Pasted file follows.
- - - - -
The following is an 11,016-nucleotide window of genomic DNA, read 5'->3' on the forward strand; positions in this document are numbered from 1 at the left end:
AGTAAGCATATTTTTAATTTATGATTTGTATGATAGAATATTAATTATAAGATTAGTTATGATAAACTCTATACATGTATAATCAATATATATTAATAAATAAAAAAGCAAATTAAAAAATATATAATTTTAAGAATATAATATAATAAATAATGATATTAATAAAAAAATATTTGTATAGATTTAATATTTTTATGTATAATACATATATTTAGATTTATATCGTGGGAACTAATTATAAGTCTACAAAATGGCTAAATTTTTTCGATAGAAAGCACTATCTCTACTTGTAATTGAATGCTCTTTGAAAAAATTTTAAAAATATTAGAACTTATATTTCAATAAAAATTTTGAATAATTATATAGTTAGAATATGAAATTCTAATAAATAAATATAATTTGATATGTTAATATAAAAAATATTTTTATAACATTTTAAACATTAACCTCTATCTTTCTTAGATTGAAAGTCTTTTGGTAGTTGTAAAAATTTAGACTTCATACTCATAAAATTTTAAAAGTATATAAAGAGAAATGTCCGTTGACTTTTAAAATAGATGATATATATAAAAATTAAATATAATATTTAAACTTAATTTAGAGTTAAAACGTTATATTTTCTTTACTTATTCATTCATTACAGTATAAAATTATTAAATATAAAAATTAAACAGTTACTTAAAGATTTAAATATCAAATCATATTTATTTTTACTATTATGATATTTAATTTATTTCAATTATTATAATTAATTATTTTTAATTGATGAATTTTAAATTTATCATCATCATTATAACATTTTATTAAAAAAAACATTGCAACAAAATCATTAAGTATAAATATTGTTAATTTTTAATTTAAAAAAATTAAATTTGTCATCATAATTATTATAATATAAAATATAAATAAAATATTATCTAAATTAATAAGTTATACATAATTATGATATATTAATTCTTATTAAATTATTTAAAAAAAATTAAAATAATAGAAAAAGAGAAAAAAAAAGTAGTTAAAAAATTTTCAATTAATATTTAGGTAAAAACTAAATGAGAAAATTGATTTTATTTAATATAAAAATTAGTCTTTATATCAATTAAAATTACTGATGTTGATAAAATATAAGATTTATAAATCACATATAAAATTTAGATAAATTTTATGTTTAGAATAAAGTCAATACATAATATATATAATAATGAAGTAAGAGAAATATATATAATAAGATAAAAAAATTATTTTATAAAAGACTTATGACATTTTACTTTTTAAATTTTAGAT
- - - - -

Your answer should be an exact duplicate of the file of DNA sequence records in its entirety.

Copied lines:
The following is an 11,016-nucleotide window of genomic DNA, read 5'->3' on the forward strand; positions in this document are numbered from 1 at the left end:
AGTAAGCATATTTTTAATTTATGATTTGTATGATAGAATATTAATTATAAGATTAGTTATGATAAACTCTATACATGTATAATCAATATATATTAATAAATAAAAAAGCAAATTAAAAAATATATAATTTTAAGAATATAATATAATAAATAATGATATTAATAAAAAAATATTTGTATAGATTTAATATTTTTATGTATAATACATATATTTAGATTTATATCGTGGGAACTAATTATAAGTCTACAAAATGGCTAAATTTTTTCGATAGAAAGCACTATCTCTACTTGTAATTGAATGCTCTTTGAAAAAATTTTAAAAATATTAGAACTTATATTTCAATAAAAATTTTGAATAATTATATAGTTAGAATATGAAATTCTAATAAATAAATATAATTTGATATGTTAATATAAAAAATATTTTTATAACATTTTAAACATTAACCTCTATCTTTCTTAGATTGAAAGTCTTTTGGTAGTTGTAAAAATTTAGACTTCATACTCATAAAATTTTAAAAGTATATAAAGAGAAATGTCCGTTGACTTTTAAAATAGATGATATATATAAAAATTAAATATAATATTTAAACTTAATTTAGAGTTAAAACGTTATATTTTCTTTACTTATTCATTCATTACAGTATAAAATTATTAAATATAAAAATTAAACAGTTACTTAAAGATTTAAATATCAAATCATATTTATTTTTACTATTATGATATTTAATTTATTTCAATTATTATAATTAATTATTTTTAATTGATGAATTTTAAATTTATCATCATCATTATAACATTTTATTAAAAAAAACATTGCAACAAAATCATTAAGTATAAATATTGTTAATTTTTAATTTAAAAAAATTAAATTTGTCATCATAATTATTATAATATAAAATATAAATAAAATATTATCTAAATTAATAAGTTATACATAATTATGATATATTAATTCTTATTAAATTATTTAAAAAAAATTAAAATAATAGAAAAAGAGAAAAAAAAAGTAGTTAAAAAATTTTCAATTAATATTTAGGTAAAAACTAAATGAGAAAATTGATTTTATTTAATATAAAAATTAGTCTTTATATCAATTAAAATTACTGATGTTGATAAAATATAAGATTTATAAATCACATATAAAATTTAGATAAATTTTATGTTTAGAATAAAGTCAATACATAATATATATAATAATGAAGTAAGAGAAATATATATAATAAGATAAAAAAATTATTTTATAAAAGACTTATGACATTTTACTTTTTAAATTTTAGAT